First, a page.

There are two distinct order types when trading. Day orders will remain active for the current day and are automatically canceled at the end of the day if they haven’t filled, writes Markus Heitkoetter of Rockwell Trading.

On the other hand, a GTC order stays in effect until it is filled or removed.

Now, which of these two order types would you rather use? What is the difference in use between day orders and good-till-canceled orders?

Five Topics That Must Be Known Before Order Placement
  • Are you looking to buy or sell? You must decide whether you wish to trade this specific position and how you’d like to trade it.
  • The specific price points at which you want to buy or sell. This is also referred to as the strike prices.
  • What type of asset are you trading? Are you trading stocks, options, futures contracts, or even ETFs?
  • The number of stocks, options, or ETFs you wish to trade.
  • When would you like your expiration set and do you even want to trade it that day? In other words, are you placing a day order or will it be good-until-canceled order (GTC)?
When to Use Day Orders

When you place day orders, it indicates to the broker that the order is valid for that specific trading day only. In other words, if you placed an order the day prior, it will NOT still be an active order on the next day. If you are ever unsure of when the markets open and close? On the East Coast, trading sessions last from 9:30 am to 4:00 pm EST. 

Now, one of the following two events will occur when it comes to day orders.

1) The order might fill. Depending on when you set the order, what you set your strike prices to, and how much premium you’d like to collect or spend for the asset. If the criteria for your day order have all been met, the order will fill.

2) The order might not fill. If the criteria for your order have not been met by the end of that trading session, the order will cancel and show up under your canceled or failed orders.

When Should You Use Day Orders vs. Good-Till-Canceled Orders?

When placing day orders, the user may enter a trade at any time during the trading day.

It makes no difference whether you’re buying or selling a stock or option, as long as you’re wagering on an improving market order scenario. People will always be around to take the other side of your trade. Sometimes, the market maker even ends up filling orders if they view it as favorable on their end.

You should use a day order if you feel that your conditions will be met over the course of that day but don’t want to look at that specific asset all day.

Remember all these key points when you’re deciding between day orders or GTC orders:

  • What asset do you wish to trade and does it make more sense to control it now or later?
  • What trading position are you taking? Do you want to buy or sell?
  • If trading options, how many contracts do you want to trade?
  • Lastly, what is the current market price compared to your strike prices? Are you getting a favorable deal right now?

How to Use a Day Order

When placing a day order, you will also be asked to choose between a market or a limit order (the price of which is called the limit price). These two terms are commonly used together so we will as well.

A market order is used if you want to enter into a position as quickly as possible to receive a fill. Alternatively, a limit order or its associated limit price allows you to set minimum and maximum parameters at a certain price to help you get a better deal. The limit order (limit price) really can make a big difference.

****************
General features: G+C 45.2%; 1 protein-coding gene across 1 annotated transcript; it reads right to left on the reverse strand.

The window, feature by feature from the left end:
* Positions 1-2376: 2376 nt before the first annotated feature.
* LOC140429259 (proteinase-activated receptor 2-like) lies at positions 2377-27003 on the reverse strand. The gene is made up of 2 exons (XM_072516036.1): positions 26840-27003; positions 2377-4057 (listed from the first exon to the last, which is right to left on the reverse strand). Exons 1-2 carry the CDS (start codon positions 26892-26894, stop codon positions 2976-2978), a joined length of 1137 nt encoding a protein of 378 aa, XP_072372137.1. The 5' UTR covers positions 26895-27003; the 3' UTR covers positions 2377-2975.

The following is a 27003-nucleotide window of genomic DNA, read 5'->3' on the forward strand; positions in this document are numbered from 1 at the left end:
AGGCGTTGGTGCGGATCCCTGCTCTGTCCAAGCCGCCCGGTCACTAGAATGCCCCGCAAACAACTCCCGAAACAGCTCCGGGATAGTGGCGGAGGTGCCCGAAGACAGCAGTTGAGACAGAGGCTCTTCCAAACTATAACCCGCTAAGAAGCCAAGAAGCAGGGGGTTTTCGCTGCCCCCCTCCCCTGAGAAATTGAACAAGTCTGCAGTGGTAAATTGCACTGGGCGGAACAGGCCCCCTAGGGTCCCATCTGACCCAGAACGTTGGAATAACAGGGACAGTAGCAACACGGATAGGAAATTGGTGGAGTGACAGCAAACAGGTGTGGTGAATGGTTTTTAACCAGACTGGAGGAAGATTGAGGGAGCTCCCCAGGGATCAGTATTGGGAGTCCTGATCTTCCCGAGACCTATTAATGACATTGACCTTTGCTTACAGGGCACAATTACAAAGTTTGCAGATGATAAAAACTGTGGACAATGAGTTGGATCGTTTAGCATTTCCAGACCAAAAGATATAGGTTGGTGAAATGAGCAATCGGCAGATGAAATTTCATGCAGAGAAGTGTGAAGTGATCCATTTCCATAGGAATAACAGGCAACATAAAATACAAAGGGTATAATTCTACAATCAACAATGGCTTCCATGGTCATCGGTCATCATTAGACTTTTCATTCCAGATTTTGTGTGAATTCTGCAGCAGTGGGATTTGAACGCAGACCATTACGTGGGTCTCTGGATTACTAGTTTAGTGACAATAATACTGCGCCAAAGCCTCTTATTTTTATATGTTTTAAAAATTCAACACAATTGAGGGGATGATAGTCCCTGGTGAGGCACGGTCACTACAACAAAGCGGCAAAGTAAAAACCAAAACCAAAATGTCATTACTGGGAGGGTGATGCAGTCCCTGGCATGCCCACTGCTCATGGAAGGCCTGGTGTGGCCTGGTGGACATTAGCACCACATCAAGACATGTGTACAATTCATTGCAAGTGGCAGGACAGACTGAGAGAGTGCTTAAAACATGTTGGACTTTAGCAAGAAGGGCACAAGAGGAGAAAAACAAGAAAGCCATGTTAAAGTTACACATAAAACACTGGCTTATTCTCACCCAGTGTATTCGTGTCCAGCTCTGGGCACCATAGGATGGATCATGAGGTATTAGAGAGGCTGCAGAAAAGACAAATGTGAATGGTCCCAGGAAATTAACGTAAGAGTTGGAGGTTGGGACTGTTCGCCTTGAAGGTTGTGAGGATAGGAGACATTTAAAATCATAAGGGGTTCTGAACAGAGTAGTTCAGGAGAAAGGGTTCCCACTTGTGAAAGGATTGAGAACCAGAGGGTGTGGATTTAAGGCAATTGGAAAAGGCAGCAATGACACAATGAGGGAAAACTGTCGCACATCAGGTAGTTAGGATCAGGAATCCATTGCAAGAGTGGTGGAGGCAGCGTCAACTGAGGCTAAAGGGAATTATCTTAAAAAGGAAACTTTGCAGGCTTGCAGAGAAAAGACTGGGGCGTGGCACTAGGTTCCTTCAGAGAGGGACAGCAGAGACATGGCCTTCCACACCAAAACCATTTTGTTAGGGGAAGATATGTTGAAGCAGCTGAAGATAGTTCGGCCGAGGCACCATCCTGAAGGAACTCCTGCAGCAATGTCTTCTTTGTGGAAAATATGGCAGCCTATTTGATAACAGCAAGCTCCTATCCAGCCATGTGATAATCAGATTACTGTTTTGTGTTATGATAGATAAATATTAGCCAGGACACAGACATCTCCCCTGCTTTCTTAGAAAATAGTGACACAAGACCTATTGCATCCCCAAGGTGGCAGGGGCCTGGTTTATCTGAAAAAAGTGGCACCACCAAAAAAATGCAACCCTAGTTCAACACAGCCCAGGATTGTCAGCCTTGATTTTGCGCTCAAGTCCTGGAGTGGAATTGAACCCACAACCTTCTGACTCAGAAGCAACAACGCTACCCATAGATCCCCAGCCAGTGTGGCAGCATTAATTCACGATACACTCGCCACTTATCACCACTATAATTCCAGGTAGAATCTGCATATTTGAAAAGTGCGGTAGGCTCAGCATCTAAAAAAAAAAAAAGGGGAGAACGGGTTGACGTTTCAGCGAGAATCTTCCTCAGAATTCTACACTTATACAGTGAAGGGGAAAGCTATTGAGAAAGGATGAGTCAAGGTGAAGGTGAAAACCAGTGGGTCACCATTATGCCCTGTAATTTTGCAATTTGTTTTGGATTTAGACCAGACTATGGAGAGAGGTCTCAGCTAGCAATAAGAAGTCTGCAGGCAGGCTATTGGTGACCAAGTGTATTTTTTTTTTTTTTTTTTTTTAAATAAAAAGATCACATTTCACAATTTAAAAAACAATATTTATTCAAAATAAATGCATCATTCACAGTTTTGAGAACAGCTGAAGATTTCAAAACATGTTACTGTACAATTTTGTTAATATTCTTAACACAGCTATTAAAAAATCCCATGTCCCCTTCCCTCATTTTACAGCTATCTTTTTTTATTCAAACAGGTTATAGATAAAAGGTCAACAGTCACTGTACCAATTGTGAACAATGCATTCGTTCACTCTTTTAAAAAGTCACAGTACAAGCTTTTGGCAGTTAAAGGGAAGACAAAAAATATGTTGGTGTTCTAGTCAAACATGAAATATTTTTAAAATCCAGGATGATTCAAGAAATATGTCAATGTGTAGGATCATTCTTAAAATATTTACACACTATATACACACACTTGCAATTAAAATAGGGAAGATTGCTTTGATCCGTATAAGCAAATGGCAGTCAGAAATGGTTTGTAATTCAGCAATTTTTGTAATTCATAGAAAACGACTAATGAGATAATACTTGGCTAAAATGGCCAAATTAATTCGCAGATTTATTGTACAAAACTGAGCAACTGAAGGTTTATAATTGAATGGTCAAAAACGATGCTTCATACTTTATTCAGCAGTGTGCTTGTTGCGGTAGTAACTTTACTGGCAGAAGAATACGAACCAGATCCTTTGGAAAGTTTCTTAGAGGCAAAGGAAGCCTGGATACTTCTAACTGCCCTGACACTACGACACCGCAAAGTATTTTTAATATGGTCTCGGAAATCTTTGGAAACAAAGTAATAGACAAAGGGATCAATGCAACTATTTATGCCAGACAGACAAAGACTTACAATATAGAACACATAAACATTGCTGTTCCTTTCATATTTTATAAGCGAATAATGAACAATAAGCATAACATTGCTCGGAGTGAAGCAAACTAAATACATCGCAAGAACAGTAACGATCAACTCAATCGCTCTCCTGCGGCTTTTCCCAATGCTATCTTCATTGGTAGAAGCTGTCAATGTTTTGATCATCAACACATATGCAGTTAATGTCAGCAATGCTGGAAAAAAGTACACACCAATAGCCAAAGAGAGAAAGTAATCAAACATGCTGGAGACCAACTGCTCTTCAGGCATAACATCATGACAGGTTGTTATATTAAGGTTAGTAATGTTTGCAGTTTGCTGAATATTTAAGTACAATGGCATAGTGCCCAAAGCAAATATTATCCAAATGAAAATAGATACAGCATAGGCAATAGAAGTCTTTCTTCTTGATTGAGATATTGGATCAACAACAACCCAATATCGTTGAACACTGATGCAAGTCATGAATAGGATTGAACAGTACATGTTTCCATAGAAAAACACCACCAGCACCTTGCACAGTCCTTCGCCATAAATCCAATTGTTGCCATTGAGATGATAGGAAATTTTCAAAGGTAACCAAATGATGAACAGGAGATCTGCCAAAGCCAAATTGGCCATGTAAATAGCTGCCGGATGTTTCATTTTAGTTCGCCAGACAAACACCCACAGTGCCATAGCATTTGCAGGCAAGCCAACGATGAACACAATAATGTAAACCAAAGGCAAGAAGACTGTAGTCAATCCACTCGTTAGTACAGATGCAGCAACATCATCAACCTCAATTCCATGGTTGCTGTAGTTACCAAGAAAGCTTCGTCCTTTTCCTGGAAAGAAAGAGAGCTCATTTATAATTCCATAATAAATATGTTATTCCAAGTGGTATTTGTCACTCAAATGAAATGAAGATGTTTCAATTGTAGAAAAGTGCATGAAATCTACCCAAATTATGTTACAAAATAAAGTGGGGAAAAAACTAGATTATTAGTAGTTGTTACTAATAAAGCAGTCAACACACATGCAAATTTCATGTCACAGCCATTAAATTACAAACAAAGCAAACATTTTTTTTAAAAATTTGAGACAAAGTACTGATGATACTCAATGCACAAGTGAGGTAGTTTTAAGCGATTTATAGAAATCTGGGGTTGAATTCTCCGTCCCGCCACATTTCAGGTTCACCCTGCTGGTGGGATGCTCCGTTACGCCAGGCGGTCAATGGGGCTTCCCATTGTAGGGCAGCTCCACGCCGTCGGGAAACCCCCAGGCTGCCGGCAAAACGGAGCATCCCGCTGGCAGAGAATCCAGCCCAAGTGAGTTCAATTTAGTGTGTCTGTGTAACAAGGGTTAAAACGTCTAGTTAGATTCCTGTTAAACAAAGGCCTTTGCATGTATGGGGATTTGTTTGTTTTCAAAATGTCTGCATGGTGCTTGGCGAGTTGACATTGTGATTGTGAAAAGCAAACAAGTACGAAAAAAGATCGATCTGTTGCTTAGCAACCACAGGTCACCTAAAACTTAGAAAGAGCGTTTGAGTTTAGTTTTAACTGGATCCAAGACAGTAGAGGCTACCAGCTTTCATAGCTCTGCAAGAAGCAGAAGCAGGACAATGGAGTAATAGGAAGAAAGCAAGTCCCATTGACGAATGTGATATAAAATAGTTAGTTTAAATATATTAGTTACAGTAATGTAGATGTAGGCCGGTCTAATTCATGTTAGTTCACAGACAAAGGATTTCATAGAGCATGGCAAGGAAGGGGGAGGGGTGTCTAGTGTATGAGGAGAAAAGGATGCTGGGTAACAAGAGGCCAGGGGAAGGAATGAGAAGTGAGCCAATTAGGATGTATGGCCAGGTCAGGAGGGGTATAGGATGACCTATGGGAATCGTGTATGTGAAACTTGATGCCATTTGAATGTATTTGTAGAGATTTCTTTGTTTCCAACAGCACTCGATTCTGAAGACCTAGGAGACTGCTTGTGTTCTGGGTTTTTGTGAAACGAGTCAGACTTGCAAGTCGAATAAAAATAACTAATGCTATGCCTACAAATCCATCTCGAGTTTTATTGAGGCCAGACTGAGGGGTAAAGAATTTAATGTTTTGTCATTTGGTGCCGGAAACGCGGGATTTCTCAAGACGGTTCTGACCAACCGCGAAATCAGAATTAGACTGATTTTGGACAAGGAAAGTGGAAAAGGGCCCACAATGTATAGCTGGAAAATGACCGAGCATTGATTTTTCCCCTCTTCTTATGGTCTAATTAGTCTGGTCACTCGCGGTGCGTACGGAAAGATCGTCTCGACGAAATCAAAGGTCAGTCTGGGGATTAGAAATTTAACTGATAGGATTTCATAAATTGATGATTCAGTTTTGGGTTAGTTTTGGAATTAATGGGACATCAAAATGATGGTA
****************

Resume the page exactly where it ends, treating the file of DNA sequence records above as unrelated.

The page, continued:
Software and Technical Indicators

Some day traders and swing traders use intraday indicators that tell them which stocks to get into based on the market price, the current stock price, the time frame, and others. These traders usually use technical analysis to improve their trading.

At Rockwell Trading, we use a custom-built software called The Power X Optimizer. This unique software scans over 12,000 stocks and ETFs every two minutes, providing traders with more accurate data to trade off of.

Moreover, the Power X Optimizer also has a filter, allowing you to scan for stocks that meet your specific criteria. It even recommends strike prices to make your life easier. If you are interested in hearing more about it, click HERE.

When to Use a GTC Order?

Some traders prefer good-till-close orders because they can choose to only enter a position if certain criteria have been met. More so, an order can fill while you are doing something else entirely. These good-till-close orders can last weeks or even months, allowing the trader to enter the position only when it works for them. Remember, it is always important to check with your broker to make sure you can easily distinguish between these two order types on their platform.

What Are the Risks Associated With Day Orders vs. Good-Till-Canceled Orders?

Options trading does have risks associated with it, and both of these orders are no exception. Your entire investment between when you set the order and when the order was filled (your past performance) may be different. You may no longer even want the position, forgetting you ever set a GTC order on it.

That being said, although most brokerages offer a day order vs. good till close GTC order as part of their services, they usually handle them internally. Like we stated previously, review your broker and make sure you understand everything properly before placing a trade.

Bottom Line

We have laid out in this article, two distinct order types that you should remember, Day orders and good-till-cancelled orders (GTC orders). We also reviewed a market and limit order (as well as limit price) briefly since those overlap as well. Remember that day orders are good for that day only whereas GTC orders last until canceled or the order is filled.

Learn more about Markus Heitkoetter at Rockwell Trading.